Ben Dubas, the “weed wacker guy,” speaks–and eloquently so

During the interview with Shon Hopwood on NPR, I spoke about an offender who fixed my weed wacker and how I sensed that he was making his post-prison life count. Last night, to my utter astonishment, I heard from the “weed wacker guy.” What he wrote further stunned me.

So, let me introduce you to Ben Dubas. Here is Ben in his own words:

I really enjoyed the interview. I can appreciate all the hard work Shon has put forth to change his life & wish him the best of luck for his future. My name is Ben Dubas and I am the guy who you told to fix your “damn weed wacker”!! I can’t tell you how pleased it made me to hear that you recalled our interaction at the outdoor power store. Meeting you that day, (rather than inside of a courthouse) really helped me realize how human even a federal judge really is. I never have held a grudge. I made my own bed and then had to lay in it. The physical prison I was sentenced to and used to live in was the easy part, it was the prison of my own addiction that actually held me prisoner. If it wasn’t for the court system & my time away, I have no doubt that I would either be dead or still in prison today. Instead it gave me time to clear my head, create and realize dreams, set goals, and make plans on how i would achieve them. Today I am 10 years 8 month & 6 days sober. I have spoken publicly about alcoholism, drug addiction and my court case at both UNL & Wesleyan in criminal justice and family crisis classes. I am currently in the process to help & work with troubled youth.

My life has taken such a huge 180 from what it was,.I have a dream job & am a productive part of society. Today I get to go home to the nice house that I own & share with my beautiful wife, 2 sons & a dog…. Instead of living in a cell with another man, sharing a cell block with 100+ other men.

Today there is no need for me to get high on drugs…. I am high on life!!

Like so many others, Ben got caught up in a methamphetamine distribution scheme. Truth to tell, Ben involved himself with significant quantities of the drug. And, despite the fact that the government also charged Ben with using a firearm in connection with a drug trafficking offense, the AUSA allowed Ben to plead guilty to the drug charge only. I know this because his case was first assigned to me.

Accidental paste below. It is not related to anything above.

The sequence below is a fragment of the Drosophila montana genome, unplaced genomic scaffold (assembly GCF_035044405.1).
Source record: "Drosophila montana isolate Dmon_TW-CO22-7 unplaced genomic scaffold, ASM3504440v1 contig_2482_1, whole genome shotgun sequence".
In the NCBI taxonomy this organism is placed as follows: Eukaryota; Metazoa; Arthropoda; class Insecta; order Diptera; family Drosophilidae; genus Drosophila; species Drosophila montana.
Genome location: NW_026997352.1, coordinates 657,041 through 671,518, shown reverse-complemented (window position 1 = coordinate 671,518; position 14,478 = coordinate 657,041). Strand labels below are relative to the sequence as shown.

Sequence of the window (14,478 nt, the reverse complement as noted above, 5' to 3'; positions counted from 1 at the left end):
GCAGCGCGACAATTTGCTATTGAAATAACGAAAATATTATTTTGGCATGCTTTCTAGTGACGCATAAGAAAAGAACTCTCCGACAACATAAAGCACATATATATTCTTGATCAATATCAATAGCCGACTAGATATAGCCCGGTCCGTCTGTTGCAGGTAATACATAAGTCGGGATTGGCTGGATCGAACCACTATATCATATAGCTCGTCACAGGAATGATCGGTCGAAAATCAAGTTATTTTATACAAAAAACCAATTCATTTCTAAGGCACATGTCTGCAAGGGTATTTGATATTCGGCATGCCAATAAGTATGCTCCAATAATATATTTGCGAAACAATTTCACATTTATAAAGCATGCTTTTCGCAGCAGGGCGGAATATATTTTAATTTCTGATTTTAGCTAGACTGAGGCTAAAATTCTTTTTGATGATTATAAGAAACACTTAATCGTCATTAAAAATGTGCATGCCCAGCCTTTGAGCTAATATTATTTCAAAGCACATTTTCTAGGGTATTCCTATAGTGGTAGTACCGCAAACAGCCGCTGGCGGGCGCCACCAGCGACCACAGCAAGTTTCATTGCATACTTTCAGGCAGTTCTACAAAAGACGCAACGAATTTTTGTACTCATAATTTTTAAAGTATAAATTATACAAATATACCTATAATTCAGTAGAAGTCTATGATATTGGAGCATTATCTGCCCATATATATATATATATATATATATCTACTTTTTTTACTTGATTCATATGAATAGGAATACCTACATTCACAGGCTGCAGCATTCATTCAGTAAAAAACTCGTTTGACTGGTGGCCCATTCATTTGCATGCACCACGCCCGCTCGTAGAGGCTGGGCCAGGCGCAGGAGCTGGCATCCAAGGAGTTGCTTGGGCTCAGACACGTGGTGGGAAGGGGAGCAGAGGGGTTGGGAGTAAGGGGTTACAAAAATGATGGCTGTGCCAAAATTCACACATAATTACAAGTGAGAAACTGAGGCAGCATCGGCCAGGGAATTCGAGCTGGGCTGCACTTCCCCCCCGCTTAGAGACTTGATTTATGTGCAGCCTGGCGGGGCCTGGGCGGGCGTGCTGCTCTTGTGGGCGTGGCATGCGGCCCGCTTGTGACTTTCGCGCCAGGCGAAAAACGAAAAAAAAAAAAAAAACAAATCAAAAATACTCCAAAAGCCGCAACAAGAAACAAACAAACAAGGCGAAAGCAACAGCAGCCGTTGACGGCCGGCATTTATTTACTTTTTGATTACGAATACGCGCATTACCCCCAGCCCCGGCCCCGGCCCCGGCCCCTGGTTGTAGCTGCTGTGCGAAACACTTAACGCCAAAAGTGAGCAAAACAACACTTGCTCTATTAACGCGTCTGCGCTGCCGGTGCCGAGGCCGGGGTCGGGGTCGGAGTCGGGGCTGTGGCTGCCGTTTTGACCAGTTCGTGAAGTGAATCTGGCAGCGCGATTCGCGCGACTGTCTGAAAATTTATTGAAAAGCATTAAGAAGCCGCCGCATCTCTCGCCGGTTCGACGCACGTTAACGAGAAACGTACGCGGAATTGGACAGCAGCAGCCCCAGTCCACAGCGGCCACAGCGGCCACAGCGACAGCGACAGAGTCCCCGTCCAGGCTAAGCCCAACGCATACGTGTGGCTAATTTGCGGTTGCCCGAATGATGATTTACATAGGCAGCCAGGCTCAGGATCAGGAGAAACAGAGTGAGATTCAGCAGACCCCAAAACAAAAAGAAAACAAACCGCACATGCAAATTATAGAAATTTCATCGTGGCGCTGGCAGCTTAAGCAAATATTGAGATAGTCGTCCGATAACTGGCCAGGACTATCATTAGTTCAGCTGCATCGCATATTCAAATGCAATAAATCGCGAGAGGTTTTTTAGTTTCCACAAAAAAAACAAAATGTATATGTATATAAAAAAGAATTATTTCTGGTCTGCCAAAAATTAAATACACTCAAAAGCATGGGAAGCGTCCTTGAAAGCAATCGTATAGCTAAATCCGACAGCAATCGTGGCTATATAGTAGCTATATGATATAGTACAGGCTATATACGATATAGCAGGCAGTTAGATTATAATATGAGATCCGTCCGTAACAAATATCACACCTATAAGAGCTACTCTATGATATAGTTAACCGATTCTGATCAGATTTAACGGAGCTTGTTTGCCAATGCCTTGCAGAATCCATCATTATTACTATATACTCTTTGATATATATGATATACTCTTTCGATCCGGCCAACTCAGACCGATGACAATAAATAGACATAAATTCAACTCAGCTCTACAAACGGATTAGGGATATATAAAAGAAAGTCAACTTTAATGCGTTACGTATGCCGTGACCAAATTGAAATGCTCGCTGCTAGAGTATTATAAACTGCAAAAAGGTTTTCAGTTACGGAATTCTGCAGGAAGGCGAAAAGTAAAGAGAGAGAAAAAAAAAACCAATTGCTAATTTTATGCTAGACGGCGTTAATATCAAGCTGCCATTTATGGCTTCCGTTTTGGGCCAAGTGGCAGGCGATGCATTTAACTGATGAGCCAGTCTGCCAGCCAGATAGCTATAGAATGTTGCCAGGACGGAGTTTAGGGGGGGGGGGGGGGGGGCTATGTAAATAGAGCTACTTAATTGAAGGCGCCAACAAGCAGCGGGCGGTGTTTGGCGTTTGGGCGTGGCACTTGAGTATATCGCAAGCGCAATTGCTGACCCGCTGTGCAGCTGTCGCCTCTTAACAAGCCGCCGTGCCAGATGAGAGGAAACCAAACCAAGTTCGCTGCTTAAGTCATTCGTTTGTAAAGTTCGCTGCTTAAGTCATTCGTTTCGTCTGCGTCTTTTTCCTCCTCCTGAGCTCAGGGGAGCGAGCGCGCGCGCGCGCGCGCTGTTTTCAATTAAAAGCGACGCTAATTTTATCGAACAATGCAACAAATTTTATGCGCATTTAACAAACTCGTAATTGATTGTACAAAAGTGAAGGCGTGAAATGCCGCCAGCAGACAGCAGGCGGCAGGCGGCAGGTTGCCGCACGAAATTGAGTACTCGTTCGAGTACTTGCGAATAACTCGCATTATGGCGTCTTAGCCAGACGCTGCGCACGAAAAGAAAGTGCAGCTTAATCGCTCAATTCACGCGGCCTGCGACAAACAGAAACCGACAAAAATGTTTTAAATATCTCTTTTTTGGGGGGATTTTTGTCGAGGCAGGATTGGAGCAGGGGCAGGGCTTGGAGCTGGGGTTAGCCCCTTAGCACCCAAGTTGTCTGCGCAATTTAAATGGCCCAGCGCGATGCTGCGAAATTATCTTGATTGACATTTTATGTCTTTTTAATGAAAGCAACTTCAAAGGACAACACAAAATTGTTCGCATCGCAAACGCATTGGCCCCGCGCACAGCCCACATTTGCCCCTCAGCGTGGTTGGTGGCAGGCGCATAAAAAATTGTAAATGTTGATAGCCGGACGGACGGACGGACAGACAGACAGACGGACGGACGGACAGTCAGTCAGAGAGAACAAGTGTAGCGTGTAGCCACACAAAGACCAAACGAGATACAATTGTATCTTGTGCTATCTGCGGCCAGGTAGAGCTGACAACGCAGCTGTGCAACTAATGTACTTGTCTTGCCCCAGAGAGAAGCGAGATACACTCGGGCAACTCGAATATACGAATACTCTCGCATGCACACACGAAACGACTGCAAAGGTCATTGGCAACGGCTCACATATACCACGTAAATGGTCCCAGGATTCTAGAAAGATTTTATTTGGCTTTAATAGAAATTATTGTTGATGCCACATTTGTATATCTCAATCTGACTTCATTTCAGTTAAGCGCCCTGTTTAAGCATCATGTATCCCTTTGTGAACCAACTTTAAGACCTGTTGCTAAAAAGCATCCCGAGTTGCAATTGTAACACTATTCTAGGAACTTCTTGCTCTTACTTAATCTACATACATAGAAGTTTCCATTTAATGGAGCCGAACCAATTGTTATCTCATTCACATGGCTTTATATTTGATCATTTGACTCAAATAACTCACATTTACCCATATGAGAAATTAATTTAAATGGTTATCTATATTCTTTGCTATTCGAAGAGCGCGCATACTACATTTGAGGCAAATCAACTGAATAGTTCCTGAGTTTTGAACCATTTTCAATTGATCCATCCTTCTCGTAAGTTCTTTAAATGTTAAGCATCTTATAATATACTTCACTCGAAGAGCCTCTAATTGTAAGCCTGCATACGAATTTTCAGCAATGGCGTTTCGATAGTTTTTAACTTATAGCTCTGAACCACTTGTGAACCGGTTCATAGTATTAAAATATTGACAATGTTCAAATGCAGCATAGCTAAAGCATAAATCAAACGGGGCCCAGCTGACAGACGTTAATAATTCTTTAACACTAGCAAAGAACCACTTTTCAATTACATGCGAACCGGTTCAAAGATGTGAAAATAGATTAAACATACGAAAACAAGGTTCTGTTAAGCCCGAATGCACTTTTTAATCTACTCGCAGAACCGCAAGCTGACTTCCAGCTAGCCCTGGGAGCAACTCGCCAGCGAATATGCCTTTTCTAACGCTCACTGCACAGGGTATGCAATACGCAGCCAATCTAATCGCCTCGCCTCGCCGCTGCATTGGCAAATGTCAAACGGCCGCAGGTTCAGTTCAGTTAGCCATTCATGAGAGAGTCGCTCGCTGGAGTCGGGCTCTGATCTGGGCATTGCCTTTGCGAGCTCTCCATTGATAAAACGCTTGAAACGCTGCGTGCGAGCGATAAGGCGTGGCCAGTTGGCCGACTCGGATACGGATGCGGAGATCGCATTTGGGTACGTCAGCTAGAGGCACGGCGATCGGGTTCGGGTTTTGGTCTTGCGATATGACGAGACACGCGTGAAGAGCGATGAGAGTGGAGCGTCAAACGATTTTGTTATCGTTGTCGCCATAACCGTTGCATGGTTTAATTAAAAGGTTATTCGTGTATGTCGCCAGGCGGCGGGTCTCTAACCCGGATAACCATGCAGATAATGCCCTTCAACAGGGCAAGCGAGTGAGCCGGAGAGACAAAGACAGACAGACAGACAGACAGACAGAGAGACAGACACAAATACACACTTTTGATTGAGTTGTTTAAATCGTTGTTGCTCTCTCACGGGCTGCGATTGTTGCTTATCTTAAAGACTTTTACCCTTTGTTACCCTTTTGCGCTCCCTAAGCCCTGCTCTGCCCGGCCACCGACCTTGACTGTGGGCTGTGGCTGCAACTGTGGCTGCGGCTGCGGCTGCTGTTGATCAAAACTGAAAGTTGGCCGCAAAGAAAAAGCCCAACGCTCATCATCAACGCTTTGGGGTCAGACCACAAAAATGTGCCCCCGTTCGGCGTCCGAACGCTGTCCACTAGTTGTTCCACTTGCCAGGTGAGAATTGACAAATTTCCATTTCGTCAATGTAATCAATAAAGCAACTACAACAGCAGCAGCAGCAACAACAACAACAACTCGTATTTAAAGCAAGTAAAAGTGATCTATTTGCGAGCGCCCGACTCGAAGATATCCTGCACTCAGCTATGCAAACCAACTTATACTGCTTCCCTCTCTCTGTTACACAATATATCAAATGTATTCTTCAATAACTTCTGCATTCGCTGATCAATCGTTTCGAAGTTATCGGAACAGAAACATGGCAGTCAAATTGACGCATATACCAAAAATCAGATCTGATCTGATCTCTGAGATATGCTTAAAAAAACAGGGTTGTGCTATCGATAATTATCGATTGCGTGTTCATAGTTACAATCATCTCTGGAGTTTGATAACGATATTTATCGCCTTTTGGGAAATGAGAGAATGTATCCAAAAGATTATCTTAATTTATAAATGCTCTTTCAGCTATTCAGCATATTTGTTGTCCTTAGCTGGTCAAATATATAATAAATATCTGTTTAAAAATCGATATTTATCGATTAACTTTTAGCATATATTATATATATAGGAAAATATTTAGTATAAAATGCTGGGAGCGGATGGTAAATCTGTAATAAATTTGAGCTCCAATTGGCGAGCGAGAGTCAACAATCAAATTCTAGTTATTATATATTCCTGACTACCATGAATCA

Our court has long had a big criminal case load. This last year we had the 9th heaviest criminal case load in the nation on a per-judge basis. Since the early ’90s, that heavy case load has remained constant. Anyway, because I was then Chief Judge, and we needed to rebalance the docket, I assigned Ben’s case to Judge Laurie Smith Camp. Ben received a decade-plus prison sentence from LSC, but she later cut it down to 54 months because Ben cooperated with the government.

Ben’s wonderful story serves to illustrate to us all, and particularly to prisoners now in custody, that redemption is possible. Additionally, Ben’s success is a strong antidote to the corrosive cynicism that constantly threatens to creep into my soul as I sentence people for what the foolish call “non-violent drug crimes.”

Thank you, Ben!

RGK

7 responses

  1. I have been called a lot of names in my life, some by folks higher up the federal judicial food chain than my dear friend and wonderful colleague, RGK. But “foolish”– I need to ponder this one a little longer 😄 now back to my 200,000 Scoville rated hommade hot sauce I am bottling today, now this much heat might indeed be worthy of “foolish.”

  2. Pingback: No more bullshit: In the federal courts, there is no such thing as a “non-violent drug crime.” « Hercules and the umpire.

  3. Pingback: Another story of hope, a compliment to a federal judge and the offender’s federal probation officer and criticism of state penal practices « Hercules and the umpire.

  4. Pingback: Two really good criticisms of my views about drugs, violence, and victimless crime « Hercules and the umpire.

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